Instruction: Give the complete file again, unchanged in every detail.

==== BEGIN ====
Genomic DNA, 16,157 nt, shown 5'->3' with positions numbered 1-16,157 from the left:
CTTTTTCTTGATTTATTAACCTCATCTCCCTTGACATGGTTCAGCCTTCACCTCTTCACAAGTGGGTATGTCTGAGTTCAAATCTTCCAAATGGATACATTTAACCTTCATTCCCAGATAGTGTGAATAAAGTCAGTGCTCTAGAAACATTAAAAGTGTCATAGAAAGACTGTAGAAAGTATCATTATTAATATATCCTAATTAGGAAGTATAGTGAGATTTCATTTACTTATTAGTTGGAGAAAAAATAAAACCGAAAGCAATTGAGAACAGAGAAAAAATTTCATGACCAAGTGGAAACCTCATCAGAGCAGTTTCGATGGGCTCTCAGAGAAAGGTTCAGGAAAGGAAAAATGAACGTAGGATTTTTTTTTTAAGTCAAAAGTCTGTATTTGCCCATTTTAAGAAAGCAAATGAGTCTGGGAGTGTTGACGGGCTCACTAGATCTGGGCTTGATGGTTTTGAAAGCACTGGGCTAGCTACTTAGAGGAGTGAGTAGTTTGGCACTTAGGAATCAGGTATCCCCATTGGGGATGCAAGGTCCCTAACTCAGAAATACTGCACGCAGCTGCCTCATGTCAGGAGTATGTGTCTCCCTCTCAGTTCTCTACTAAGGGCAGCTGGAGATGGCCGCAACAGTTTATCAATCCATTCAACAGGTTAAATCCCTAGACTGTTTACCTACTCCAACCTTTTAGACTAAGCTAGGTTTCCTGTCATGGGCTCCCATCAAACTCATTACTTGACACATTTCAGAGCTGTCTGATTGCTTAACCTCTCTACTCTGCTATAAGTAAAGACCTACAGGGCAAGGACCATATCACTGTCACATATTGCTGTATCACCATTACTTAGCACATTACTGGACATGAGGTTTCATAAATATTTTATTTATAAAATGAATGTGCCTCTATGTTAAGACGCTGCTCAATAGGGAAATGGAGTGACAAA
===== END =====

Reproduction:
Genomic DNA, 16,157 nt, shown 5'->3' with positions numbered 1-16,157 from the left:
CTTTTTCTTGATTTATTAACCTCATCTCCCTTGACATGGTTCAGCCTTCACCTCTTCACAAGTGGGTATGTCTGAGTTCAAATCTTCCAAATGGATACATTTAACCTTCATTCCCAGATAGTGTGAATAAAGTCAGTGCTCTAGAAACATTAAAAGTGTCATAGAAAGACTGTAGAAAGTATCATTATTAATATATCCTAATTAGGAAGTATAGTGAGATTTCATTTACTTATTAGTTGGAGAAAAAATAAAACCGAAAGCAATTGAGAACAGAGAAAAAATTTCATGACCAAGTGGAAACCTCATCAGAGCAGTTTCGATGGGCTCTCAGAGAAAGGTTCAGGAAAGGAAAAATGAACGTAGGATTTTTTTTTTAAGTCAAAAGTCTGTATTTGCCCATTTTAAGAAAGCAAATGAGTCTGGGAGTGTTGACGGGCTCACTAGATCTGGGCTTGATGGTTTTGAAAGCACTGGGCTAGCTACTTAGAGGAGTGAGTAGTTTGGCACTTAGGAATCAGGTATCCCCATTGGGGATGCAAGGTCCCTAACTCAGAAATACTGCACGCAGCTGCCTCATGTCAGGAGTATGTGTCTCCCTCTCAGTTCTCTACTAAGGGCAGCTGGAGATGGCCGCAACAGTTTATCAATCCATTCAACAGGTTAAATCCCTAGACTGTTTACCTACTCCAACCTTTTAGACTAAGCTAGGTTTCCTGTCATGGGCTCCCATCAAACTCATTACTTGACACATTTCAGAGCTGTCTGATTGCTTAACCTCTCTACTCTGCTATAAGTAAAGACCTACAGGGCAAGGACCATATCACTGTCACATATTGCTGTATCACCATTACTTAGCACATTACTGGACATGAGGTTTCATAAATATTTTATTTATAAAATGAATGTGCCTCTATGTTAAGACGCTGCTCAATAGGGAAATGGAGTGACAAA